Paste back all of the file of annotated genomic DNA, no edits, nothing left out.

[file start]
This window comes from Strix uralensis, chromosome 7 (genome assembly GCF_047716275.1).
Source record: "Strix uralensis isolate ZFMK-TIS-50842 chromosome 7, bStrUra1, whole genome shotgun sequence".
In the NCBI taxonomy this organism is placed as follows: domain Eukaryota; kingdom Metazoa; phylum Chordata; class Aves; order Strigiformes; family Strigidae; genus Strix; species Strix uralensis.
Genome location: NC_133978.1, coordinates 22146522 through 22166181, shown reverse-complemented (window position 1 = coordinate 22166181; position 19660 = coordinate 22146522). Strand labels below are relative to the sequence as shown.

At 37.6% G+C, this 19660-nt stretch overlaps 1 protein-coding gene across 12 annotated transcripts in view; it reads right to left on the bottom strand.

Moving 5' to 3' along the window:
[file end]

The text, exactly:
This window comes from Strix uralensis, chromosome 7 (genome assembly GCF_047716275.1).
Source record: "Strix uralensis isolate ZFMK-TIS-50842 chromosome 7, bStrUra1, whole genome shotgun sequence".
In the NCBI taxonomy this organism is placed as follows: domain Eukaryota; kingdom Metazoa; phylum Chordata; class Aves; order Strigiformes; family Strigidae; genus Strix; species Strix uralensis.
Genome location: NC_133978.1, coordinates 22146522 through 22166181, shown reverse-complemented (window position 1 = coordinate 22166181; position 19660 = coordinate 22146522). Strand labels below are relative to the sequence as shown.

At 37.6% G+C, this 19660-nt stretch overlaps 1 protein-coding gene across 12 annotated transcripts in view; it reads right to left on the bottom strand.

Moving 5' to 3' along the window: